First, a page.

Ancient Artifacts Saved From Deadly Earthquake Hold Clues to Mysteries of Iraq's Past

Neo-Assyrian cylinder seal and imprint on right, height 1.5 inches. It depicts two winged genies on a sacred tree. Goethe University/Jutta Eichholz

A trove of archaeological artifacts was recovered from an Iraqi excavation site just before the region was devastated by the 7.3-magnitude earthquake that struck on November 12. A team of Frankfurt-based archaeologists and university students made the last-minute discovery after the six-week excavation had already wrapped, Seeker reported.

The team was led by Dirk Wicke, a professor in the Department of Near Eastern Archeology of the Institute of Archaeology at Goethe University. They were already preparing to leave when one of his students, Lanah Haddad, discovered signs of artifacts buried behind a dirt wall.

"Lanah worked hard with the support of one to two students, and I decided to leave her trench alone and open for two more days—which was really worth it," Wicke told Seeker.

Excavating the wall revealed several clay weights and a large, rare Sasanian loom, dating to between the fourth and sixth century A.D. The find "caused a stir," according to a Goethe University statement, and suggests that a large-scale textile production was once based at the site. Wicke continued to analyze the other artifacts, which he now believes to be seals from rolls of fabric.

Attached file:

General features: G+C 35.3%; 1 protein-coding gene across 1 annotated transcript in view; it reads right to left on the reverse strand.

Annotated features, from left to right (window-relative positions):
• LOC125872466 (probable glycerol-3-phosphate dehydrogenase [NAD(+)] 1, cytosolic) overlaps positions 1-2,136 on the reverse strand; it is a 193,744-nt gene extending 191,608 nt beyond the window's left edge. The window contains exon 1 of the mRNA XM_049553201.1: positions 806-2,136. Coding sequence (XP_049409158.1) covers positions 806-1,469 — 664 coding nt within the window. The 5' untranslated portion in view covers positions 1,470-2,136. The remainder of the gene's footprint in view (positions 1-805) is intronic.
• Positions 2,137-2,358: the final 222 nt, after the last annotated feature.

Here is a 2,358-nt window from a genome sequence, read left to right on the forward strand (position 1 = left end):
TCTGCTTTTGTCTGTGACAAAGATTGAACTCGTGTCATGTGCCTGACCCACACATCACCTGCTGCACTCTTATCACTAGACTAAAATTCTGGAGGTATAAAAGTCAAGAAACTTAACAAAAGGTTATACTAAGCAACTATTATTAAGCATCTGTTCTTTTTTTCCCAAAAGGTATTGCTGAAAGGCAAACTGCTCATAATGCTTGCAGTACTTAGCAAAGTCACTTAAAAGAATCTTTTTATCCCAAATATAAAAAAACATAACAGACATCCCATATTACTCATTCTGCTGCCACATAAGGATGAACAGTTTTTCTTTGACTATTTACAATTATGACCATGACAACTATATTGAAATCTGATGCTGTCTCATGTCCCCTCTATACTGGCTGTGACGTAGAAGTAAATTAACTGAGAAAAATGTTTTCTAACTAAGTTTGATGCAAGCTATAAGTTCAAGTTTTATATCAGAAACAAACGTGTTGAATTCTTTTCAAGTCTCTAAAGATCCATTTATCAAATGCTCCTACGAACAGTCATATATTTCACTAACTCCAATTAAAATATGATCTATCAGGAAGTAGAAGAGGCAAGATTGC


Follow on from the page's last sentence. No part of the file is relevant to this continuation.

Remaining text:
Seal impression of griffin. Goethe University/Jutta Eichholz

"Once carefully dry-cleaned in the dig house, you start to twist the find beneath strong light from all sides in order to identify the images," Wicke told Seeker. "In this case, they were beautiful Sasanian griffins and horses."

More than 16 feet deeper into the dirt from where the loom was recovered, the team found an even older Assyrian seal, going back to between the ninth and seventh centuries B.C. Rather than griffins, this seal displays a pair of winged genies, a frequent motif in Assyrian art. They're arranged on either side of a sacred tree that Wicke explained represented purification, also a popular subject for Assyrian art from that time. He went on to tell Seeker that the seal's purpose was administrative; in other words, it served the function of an official signature, much as we employ them today.

"It is difficult to pinpoint an exact meaning to it, but this image was very often depicted in the royal palaces and appears to act as a beneficiary motif used to magically protect the king and inhabitants of the palace or palaces," Wicke told Seeker.

The earthquake that struck Iran and Iraq on November 12 killed at least 452 people, making it the deadliest quake of 2017. CNN reported that it was felt as far away as Turkey and Pakistan.